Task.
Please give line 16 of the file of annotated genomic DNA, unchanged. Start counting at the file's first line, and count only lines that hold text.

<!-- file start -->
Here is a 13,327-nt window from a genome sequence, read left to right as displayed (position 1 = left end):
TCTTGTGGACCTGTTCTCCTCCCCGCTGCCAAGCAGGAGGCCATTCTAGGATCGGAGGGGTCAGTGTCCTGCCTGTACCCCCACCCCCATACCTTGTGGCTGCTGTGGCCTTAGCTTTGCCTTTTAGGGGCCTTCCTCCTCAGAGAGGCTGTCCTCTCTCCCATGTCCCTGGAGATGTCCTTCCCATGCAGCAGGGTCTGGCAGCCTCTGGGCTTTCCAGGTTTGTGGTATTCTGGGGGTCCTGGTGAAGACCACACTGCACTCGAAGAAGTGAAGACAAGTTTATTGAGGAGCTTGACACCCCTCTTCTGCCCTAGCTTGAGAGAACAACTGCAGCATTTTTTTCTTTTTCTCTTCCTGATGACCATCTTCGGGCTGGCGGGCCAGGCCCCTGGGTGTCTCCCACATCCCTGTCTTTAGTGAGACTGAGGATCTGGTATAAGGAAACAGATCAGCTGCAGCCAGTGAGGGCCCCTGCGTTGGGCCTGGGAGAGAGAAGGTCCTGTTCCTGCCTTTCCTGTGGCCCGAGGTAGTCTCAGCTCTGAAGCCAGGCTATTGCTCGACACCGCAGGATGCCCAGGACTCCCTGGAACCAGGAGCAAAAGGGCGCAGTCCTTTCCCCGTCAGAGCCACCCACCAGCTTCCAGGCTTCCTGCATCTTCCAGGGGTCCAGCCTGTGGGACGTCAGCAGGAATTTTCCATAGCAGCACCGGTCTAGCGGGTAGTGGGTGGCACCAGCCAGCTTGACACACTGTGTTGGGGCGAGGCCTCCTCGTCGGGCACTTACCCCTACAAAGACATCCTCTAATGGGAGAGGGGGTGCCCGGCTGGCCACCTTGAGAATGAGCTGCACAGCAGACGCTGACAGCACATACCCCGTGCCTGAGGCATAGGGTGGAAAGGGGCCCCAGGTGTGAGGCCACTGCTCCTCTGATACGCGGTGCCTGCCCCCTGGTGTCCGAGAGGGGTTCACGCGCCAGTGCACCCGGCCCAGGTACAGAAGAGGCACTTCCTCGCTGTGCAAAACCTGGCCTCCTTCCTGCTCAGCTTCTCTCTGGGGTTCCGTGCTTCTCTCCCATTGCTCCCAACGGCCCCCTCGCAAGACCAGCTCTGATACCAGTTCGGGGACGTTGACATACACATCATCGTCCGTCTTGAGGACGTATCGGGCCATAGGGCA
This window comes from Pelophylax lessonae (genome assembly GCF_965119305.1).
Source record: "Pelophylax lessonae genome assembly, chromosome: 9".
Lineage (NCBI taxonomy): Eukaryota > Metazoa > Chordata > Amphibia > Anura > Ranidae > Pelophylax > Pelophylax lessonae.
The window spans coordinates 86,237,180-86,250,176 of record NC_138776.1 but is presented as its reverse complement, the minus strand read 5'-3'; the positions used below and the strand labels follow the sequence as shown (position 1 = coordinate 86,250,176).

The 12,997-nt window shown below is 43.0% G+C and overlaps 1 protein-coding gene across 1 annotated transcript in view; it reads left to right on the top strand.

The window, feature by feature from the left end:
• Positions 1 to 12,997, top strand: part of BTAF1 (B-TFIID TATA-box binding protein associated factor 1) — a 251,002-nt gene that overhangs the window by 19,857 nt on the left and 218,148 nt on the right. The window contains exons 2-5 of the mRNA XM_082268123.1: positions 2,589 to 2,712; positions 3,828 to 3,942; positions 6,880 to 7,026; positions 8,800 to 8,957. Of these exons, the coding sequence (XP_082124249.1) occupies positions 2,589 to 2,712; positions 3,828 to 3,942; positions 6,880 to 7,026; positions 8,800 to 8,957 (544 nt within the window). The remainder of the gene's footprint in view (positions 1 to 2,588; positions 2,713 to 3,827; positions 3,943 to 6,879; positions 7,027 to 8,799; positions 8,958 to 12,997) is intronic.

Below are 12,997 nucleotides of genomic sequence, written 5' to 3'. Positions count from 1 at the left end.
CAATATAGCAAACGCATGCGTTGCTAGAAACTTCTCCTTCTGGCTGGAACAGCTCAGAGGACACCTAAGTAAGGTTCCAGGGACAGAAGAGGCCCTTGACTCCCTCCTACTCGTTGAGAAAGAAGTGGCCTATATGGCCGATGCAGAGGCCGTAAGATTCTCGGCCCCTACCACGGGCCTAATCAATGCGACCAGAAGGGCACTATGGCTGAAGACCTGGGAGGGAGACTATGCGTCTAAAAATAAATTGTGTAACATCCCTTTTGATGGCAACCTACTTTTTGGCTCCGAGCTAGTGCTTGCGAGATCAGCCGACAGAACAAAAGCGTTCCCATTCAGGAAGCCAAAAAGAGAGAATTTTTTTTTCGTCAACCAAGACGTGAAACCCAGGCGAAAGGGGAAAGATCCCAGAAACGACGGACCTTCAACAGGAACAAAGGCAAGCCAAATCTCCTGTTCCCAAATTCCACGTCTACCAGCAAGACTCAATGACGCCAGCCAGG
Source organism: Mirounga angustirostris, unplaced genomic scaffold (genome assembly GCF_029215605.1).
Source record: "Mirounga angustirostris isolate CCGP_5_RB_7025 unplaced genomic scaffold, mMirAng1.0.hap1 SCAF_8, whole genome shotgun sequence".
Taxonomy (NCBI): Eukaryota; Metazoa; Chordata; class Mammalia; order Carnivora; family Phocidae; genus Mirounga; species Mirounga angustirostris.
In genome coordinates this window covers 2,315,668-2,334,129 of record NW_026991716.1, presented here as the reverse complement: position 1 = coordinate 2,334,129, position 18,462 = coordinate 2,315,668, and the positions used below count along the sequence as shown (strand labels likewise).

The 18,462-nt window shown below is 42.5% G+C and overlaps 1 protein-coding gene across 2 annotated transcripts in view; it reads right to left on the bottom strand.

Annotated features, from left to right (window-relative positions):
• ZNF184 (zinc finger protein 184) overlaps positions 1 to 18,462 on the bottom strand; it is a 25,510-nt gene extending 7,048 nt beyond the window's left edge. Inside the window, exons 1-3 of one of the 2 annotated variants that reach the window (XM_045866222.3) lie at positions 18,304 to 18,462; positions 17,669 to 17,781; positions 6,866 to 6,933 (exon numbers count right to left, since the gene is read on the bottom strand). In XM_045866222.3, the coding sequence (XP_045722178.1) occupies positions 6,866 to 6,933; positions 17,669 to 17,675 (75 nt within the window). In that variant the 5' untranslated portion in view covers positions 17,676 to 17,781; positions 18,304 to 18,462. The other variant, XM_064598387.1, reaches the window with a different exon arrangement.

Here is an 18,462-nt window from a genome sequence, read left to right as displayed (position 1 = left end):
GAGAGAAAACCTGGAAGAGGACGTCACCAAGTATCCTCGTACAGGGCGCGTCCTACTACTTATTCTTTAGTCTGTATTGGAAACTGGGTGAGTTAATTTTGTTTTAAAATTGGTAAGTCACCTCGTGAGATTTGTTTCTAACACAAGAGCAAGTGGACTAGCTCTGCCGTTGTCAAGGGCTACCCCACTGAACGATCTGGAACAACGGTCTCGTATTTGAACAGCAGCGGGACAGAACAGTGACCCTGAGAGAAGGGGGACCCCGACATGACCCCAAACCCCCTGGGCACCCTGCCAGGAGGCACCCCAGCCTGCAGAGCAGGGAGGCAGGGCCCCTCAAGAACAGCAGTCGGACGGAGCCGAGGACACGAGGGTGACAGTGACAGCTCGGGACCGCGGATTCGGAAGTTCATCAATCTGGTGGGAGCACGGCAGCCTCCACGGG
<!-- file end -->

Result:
The 18,462-nt window shown below is 42.5% G+C and overlaps 1 protein-coding gene across 2 annotated transcripts in view; it reads right to left on the bottom strand.